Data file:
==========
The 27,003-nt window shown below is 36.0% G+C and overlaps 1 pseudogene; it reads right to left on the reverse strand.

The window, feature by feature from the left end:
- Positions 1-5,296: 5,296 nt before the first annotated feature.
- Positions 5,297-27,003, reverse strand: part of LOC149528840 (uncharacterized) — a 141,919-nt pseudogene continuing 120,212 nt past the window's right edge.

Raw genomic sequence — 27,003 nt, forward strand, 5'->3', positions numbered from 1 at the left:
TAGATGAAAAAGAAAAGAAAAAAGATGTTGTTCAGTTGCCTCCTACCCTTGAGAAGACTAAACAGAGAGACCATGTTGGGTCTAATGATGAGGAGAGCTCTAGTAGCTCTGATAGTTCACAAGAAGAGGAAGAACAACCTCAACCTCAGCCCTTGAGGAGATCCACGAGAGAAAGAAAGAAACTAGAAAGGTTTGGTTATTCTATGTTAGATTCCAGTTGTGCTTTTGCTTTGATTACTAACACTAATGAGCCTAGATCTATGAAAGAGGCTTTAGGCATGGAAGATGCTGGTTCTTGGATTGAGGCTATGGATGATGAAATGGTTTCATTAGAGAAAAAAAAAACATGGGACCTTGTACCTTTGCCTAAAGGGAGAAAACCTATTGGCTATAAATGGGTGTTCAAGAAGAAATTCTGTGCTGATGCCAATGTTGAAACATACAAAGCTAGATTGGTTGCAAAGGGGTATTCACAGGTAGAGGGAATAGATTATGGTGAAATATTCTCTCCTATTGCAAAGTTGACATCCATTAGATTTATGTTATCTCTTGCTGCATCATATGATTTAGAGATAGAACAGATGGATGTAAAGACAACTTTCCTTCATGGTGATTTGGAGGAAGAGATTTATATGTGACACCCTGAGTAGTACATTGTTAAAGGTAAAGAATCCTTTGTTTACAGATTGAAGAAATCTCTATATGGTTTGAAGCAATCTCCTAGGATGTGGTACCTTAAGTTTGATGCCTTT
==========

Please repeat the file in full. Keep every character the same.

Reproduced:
The 27,003-nt window shown below is 36.0% G+C and overlaps 1 pseudogene; it reads right to left on the reverse strand.

The window, feature by feature from the left end:
- Positions 1-5,296: 5,296 nt before the first annotated feature.
- Positions 5,297-27,003, reverse strand: part of LOC149528840 (uncharacterized) — a 141,919-nt pseudogene continuing 120,212 nt past the window's right edge.

Raw genomic sequence — 27,003 nt, forward strand, 5'->3', positions numbered from 1 at the left:
TAGATGAAAAAGAAAAGAAAAAAGATGTTGTTCAGTTGCCTCCTACCCTTGAGAAGACTAAACAGAGAGACCATGTTGGGTCTAATGATGAGGAGAGCTCTAGTAGCTCTGATAGTTCACAAGAAGAGGAAGAACAACCTCAACCTCAGCCCTTGAGGAGATCCACGAGAGAAAGAAAGAAACTAGAAAGGTTTGGTTATTCTATGTTAGATTCCAGTTGTGCTTTTGCTTTGATTACTAACACTAATGAGCCTAGATCTATGAAAGAGGCTTTAGGCATGGAAGATGCTGGTTCTTGGATTGAGGCTATGGATGATGAAATGGTTTCATTAGAGAAAAAAAAAACATGGGACCTTGTACCTTTGCCTAAAGGGAGAAAACCTATTGGCTATAAATGGGTGTTCAAGAAGAAATTCTGTGCTGATGCCAATGTTGAAACATACAAAGCTAGATTGGTTGCAAAGGGGTATTCACAGGTAGAGGGAATAGATTATGGTGAAATATTCTCTCCTATTGCAAAGTTGACATCCATTAGATTTATGTTATCTCTTGCTGCATCATATGATTTAGAGATAGAACAGATGGATGTAAAGACAACTTTCCTTCATGGTGATTTGGAGGAAGAGATTTATATGTGACACCCTGAGTAGTACATTGTTAAAGGTAAAGAATCCTTTGTTTACAGATTGAAGAAATCTCTATATGGTTTGAAGCAATCTCCTAGGATGTGGTACCTTAAGTTTGATGCCTTT